By Dan and Lisa Goy from the October 2016 Edition
On February 25, 2016 we left Puerto Arista on the coast of Chiapas and headed northwest using Hwy 200. This was Day 50 of our 90-day tour. We did hit some wind in what some might describe Wind Tunnel Alley just before you arrive at La Ventosa, and drove thru a large wind farm a few hours before our arrival in Puerto Ángel. This was a long day and we were very pleased to arrive at our destination, Fernando’s Campground, only steps away from Playa Zipolite, the only sanctioned nude beach in Mexico.
The community known as Zipolite consists of an approximately one mile stretch of beach with a street that parallels it. It has a central neighborhood, Colonia Roca Blanca, situated at the western end, where many of the hotels and restaurants are located. Colonia Roca Blanca is named for the island or large rock just off the shore, which is white due to bird guano.
Until just recently, in 2014, the main drag was the only paved street within the community. The Colonia Roca Blanca has now been completely redone, and the town now has three streets paved with yellow brick and stonework. Further behind the beach and Adoquín is a larger road that connects Zipolite with other local communities such as San Agustinillo and Puerto Ángel.
We were keen to see just how far we ended up from the beach and were happy to find a short 3-minute walk was in our fu-ture. We celebrated our arrival with a group dinner at the Aloha Restaurant, great food, cheap cold beer, strong WiFi and a wonderful sunset on the beach. What could be better?
Playa Zipolite is a beach community on the southern coast of Oaxaca state in Mexico between the much more popular and well known Huatulco and Puerto Escondido. As was said earlier, Zipolite is best known as being one of Mexico’s very few nude beaches and for retaining much of the hippie culture that made it notable in the 1960s and 1970s.
The name Zipolite, sometimes spelled Sipolite or Cipolite probably comes from the Nahuatl word sipolitlan or zipotli, meaning “bumpy place” or “place of continuous bumps or hills”. Others claim the name means “beach of the dead” in either Nahuatl or Zapotec because of dangerous underwater currents just offshore.
We found the beach was very popular with gay men, Europe-ans and the younger set, especially backpackers, who stay in one of the many rustic cabins or camping spaces that line the beach.
This was our last serious beach time before heading inland for 3 weeks so we made the most of it. Lots of time in the water, on the beach and strolling thru town and the nearby community of San Agustinillo. Collectively we visited many different restaurants over our 4 night stay, where it was hot and humid for sure, as was the ocean. We did have electricity, unfortunately not enough to run the AC, almost enough to run the fans.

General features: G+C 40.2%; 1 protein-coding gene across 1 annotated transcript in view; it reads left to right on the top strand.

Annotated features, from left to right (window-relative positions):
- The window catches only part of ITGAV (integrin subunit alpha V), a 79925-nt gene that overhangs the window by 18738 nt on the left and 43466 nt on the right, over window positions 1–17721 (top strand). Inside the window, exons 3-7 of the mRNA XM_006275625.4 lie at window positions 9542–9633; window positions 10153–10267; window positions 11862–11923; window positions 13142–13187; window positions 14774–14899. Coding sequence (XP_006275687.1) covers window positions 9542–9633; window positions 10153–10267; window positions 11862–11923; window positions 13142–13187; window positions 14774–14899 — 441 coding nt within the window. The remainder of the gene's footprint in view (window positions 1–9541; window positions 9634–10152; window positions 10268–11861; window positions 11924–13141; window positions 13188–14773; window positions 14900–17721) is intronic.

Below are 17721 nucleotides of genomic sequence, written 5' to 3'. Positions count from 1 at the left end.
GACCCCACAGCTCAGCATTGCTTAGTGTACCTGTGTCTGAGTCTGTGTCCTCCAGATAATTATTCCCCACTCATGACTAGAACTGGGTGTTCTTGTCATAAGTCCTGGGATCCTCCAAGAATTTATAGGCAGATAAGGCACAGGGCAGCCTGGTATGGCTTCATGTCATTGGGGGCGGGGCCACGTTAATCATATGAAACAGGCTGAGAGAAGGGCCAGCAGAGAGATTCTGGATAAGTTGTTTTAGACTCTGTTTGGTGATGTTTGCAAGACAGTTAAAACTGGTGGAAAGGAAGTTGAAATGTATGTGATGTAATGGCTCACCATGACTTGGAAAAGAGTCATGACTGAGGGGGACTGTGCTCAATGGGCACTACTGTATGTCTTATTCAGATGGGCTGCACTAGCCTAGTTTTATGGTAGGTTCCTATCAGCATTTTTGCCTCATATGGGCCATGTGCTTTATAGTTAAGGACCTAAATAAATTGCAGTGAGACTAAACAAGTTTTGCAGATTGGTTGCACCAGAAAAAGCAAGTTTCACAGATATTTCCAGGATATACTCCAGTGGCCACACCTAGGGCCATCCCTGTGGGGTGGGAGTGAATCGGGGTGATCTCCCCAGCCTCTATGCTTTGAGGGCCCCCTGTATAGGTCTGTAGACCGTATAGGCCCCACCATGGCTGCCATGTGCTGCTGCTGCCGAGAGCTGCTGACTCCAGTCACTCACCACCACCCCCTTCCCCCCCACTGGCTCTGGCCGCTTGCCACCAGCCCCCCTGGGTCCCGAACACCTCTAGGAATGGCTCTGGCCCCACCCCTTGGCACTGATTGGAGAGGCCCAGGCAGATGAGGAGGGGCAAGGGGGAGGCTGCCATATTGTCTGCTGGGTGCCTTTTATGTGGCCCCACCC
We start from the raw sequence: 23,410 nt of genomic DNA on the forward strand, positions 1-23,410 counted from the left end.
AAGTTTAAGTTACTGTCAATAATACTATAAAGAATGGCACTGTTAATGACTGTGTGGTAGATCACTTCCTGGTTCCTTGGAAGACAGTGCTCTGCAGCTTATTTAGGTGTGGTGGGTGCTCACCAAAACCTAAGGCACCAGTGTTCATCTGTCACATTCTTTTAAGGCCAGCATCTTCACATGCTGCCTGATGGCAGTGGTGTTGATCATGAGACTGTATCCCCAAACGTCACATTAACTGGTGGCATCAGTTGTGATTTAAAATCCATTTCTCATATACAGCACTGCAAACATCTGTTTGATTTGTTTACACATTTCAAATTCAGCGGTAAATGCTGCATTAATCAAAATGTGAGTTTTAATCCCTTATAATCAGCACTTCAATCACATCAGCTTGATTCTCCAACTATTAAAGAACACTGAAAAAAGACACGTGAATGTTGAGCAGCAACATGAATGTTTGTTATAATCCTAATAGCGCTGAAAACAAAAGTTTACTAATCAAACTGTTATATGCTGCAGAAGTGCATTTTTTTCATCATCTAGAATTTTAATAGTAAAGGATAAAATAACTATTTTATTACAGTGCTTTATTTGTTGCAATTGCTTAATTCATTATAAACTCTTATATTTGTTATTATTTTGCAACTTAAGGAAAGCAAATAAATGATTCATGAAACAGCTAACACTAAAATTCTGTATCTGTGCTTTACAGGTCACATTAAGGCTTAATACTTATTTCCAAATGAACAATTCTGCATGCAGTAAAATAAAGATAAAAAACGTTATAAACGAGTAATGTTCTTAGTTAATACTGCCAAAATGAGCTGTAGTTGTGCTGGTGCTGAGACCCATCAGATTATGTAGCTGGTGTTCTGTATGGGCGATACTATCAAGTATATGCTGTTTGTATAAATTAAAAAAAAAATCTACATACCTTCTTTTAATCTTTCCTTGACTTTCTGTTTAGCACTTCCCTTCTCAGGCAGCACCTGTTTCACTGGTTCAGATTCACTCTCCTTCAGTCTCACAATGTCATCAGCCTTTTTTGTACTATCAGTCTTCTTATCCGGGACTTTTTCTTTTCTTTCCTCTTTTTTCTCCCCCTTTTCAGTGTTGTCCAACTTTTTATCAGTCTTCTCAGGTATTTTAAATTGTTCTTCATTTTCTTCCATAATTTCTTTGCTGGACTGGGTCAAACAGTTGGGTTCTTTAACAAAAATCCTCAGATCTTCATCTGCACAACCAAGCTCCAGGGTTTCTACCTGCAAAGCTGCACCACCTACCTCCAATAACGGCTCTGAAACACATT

Interesting that in the 1960s and 1970s, counterculture hippies began to congregate here in part due to the beach’s isolated nature. At the time, there was little law enforcement, and drug use became common. In the 1970s and 1980s the beach gained a reputation in Mexico and among foreign travelers as a free-love paradise. In the 1990s and early 2000s, Zipolite was hard hit by two hurricanes and a fire.
The first hurricane was Hurricane Pauline on 7 October 1997, a category four storm which destroyed nearly everything in town with strong flooding, leaving it -along with Mazunte and Puerto Ángel cut off from the mainland, but there were no deaths.
Next was Hurricane Rick on 9 November 1997. While not as strong as Pauline, the storm damaged roads and other infra-structure that was only partially rebuilt after Pauline. The last disaster to cause major damage was a fire that broke out on 21 February 2001, burning many of the wood and palm-thatched structures that were on the beach. You could see that the campground owner’s house had been badly damaged by previous hurricanes as only the concrete bearing walls and roofline remained on the 2nd floor.
It is obvious that there are no building codes enforced here, so constructions vary as to materials and quality. There are no banking services here either although an automated teller ma-chine (ATM) has been recently installed in the Roca Blanca.
There is also an ATM and a branch of Banco Azteca in Puerto Ángel. There is no currency exchange either, but many places take US dollars and a few places even accept credit cards.
Almost all the establishments that face the beach have palapa sheltered restaurants and bars in front and lodging in the back.
These lodgings can vary from wood huts, to simple concrete structures and often include hammocks and places to pitch tents. Another highlight for Zipolite is the variety of restaurants from the standard Mexican to international cuisine and vegetarian choices.
Many of the local restaurants are owned by expatriate Italians and serve pasta dishes as well as pizza. Another restaurant serves crepes because of its French expatriate owner. Nightlife in Zipolite is subdued, however, in the high season (November through May), some surprisingly good musicians pass through town. Some of our gang stayed out late enough to enjoy some of the entertainment. The local band, the Zipolite Beach Billies, hosts a weekly open mic that is very popular among tourists and locals alike. Many of the beachfront hotels have their own small bars and there are a number of small nightclubs such as Libelula Bar, Zipolipas and La Puesta. Posada Mexico also frequently hosts live music. There is a large yoga community in Zipolite with classes being offered at the Alquimista and Loma Linda. Our stop here was well worth it, lots of fun and great memories. Enjoy our photo tour!
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Dan and Lisa Goy, owners of Baja Amigos RV Caravan Tours, have been making Mexico their second home for more than 30 years and love to introduce Mexico to newcomers.